For the past month of December, just before Christmas, I’ve been helping a friend out at a fancy department store, working in their epicure section. In fact, I’ve been handing out cookies to rich people browsing and walking around in their designer jeans that cost more than my share of the rent for the month. They are usually quite nice (after all, I am just giving them a cookie and who doesn’t love a cookie?) though, on occasion they haven’t been (those are stories for another time). Of course, I’m not one to judge, as I once wore those exact same designer jeans (often bought at a fraction of the price, at Loehmann’s or Marshall’s, but no one needs to know that but me). Still, I wonder at people’s priorities. In the epicure section, I saw people buy extremely expensive chocolate truffles, fancy cookies (the ones I was sampling) and large tins of overpriced popcorn. Somehow I can forgive them for buying the chocolate (hey, good chocolate is expensive) and the cookies I was handing out (they are made in Japan without preservatives and shipped fresh to order). But it seems criminal to me that people were spending $48 for a large tin of popcorn. Since I happen to buy organic popcorn in bulk at the local co-op grocery store for $1/lb, the idea of spending $48 for popcorn seemed ridiculous, no matter what the flavor or fancy tin it came in. Once my stint at the department store was up, I decided I had to make a holiday flavored popcorn, one that was easy and way cheaper than $48, for you guys to enjoy. Thus I created my Christmas Peppermint Candied Popcorn.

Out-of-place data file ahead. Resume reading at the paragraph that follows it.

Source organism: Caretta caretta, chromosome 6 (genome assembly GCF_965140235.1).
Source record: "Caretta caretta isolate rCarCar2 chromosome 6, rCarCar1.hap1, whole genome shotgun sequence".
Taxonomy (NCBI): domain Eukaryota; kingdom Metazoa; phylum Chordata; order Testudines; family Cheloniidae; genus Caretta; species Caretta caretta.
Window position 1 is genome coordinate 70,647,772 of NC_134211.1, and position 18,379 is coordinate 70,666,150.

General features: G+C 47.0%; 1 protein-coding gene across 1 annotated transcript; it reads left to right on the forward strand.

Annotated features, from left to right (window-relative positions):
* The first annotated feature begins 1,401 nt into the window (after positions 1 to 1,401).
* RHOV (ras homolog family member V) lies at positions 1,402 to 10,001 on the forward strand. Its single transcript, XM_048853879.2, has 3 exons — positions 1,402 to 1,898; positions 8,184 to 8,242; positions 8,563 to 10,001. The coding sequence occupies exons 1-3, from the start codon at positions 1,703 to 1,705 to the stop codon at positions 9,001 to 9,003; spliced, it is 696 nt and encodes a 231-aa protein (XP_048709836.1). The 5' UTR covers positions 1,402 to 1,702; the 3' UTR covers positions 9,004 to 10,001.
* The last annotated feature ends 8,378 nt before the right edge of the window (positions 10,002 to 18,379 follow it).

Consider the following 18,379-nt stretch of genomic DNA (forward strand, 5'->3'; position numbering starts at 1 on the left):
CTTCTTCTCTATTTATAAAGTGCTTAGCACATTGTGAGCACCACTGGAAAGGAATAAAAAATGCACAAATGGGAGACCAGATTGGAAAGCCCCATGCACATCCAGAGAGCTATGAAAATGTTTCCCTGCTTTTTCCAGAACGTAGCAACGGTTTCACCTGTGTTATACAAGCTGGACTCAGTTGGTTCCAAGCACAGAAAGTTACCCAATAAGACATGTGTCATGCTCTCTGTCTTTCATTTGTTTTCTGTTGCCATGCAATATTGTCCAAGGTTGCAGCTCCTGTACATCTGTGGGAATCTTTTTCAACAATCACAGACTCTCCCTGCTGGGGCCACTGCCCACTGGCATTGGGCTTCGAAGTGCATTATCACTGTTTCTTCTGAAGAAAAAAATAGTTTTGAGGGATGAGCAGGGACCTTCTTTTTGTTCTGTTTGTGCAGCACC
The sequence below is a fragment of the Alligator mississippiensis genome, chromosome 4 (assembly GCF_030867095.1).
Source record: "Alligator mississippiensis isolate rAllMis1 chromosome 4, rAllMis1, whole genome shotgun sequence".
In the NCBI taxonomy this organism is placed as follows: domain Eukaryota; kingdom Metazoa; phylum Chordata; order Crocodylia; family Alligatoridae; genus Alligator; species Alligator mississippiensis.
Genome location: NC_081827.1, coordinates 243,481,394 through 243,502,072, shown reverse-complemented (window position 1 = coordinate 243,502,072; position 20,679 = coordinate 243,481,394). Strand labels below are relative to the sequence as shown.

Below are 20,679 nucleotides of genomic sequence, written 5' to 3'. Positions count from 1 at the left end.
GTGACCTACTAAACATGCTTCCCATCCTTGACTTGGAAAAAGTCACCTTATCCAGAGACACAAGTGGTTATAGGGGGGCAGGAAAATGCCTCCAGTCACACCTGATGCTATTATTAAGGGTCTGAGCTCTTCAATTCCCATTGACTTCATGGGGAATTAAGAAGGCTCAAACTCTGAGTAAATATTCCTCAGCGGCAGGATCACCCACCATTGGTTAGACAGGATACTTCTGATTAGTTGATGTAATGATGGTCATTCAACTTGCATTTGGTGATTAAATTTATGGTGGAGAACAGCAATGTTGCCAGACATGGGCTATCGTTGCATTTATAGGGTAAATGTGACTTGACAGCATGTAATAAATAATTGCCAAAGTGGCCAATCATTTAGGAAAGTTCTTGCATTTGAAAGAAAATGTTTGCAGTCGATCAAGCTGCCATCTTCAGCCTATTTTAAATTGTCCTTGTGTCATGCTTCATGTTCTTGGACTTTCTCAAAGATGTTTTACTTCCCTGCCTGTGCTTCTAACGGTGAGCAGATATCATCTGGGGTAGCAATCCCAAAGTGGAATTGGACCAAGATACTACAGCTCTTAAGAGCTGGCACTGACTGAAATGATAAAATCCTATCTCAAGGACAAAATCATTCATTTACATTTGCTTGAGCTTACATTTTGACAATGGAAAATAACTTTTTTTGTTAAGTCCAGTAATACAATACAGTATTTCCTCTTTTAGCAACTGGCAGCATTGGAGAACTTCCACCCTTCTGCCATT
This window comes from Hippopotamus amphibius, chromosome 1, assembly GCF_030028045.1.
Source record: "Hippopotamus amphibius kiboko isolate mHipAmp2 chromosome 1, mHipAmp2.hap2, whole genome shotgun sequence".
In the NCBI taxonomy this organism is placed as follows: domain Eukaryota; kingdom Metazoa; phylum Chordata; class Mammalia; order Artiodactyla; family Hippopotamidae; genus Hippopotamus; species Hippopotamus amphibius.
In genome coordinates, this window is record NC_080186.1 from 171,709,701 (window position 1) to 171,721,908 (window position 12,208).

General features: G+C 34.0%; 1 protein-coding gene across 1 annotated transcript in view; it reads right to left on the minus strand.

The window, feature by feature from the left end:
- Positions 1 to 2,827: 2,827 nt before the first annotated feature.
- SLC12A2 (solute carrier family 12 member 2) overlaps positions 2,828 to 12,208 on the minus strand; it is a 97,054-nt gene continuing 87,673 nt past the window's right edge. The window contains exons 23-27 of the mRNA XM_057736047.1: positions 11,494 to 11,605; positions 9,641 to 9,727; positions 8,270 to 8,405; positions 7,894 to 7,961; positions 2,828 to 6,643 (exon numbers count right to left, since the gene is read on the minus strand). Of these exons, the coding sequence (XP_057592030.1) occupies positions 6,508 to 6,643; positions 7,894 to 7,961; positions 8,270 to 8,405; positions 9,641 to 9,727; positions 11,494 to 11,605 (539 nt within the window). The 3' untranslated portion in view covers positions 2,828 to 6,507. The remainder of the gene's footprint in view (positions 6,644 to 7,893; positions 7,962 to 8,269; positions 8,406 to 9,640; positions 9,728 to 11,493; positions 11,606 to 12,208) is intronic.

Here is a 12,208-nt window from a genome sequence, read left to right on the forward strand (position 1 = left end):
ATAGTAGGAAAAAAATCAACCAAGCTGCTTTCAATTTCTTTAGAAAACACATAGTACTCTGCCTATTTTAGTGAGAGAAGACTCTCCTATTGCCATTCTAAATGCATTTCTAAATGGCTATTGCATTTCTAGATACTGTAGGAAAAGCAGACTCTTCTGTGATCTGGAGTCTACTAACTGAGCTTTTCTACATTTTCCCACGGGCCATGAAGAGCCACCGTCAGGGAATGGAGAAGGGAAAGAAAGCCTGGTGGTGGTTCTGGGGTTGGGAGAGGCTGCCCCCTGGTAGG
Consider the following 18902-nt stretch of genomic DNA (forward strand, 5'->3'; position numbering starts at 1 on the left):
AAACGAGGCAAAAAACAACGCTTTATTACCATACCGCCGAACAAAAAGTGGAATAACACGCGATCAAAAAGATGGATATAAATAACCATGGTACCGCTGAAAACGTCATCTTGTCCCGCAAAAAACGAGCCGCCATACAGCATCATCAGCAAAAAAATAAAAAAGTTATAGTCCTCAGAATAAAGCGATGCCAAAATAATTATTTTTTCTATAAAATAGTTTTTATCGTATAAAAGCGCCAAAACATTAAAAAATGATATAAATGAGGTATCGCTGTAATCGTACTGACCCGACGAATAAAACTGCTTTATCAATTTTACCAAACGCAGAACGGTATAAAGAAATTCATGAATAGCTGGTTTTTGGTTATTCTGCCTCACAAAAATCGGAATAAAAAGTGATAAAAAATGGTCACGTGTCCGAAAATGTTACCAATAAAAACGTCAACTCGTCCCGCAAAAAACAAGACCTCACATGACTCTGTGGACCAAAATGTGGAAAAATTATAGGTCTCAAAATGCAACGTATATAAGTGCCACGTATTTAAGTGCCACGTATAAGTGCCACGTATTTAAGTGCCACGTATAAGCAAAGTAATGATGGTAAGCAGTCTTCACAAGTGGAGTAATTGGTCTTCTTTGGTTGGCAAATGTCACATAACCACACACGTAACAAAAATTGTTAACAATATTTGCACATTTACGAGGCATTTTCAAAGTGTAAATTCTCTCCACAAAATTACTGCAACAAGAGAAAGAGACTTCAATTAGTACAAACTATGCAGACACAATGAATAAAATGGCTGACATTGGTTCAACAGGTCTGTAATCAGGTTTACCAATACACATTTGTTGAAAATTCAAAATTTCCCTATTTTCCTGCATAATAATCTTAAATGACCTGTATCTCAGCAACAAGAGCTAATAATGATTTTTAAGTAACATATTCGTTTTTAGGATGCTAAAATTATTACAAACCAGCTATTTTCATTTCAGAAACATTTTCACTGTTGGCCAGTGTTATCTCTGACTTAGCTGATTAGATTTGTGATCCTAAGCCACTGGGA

Now my sister is obsessed with popcorn. She once ordered three giant tins of popcorn from Target, only to have them delivered with dented tins, and so she complained and had them deliver three more tins to her, free of charge. In fact, I have a distinct memory of her getting SO excited about visiting St. Louis (our hometown) for the holidays one year as a store called POPtions – gourmet popcorn had just opened up. She dragged AJ and my brother out to the suburbs so she could sample and buy all the different flavors there. She’s actually quite the popcorn connoisseur, explaining the different types of flavors of popcorn, and what she likes and doesn’t like. But I never really thought much of popcorn, until AJ and I rediscovered how to make it on the stove.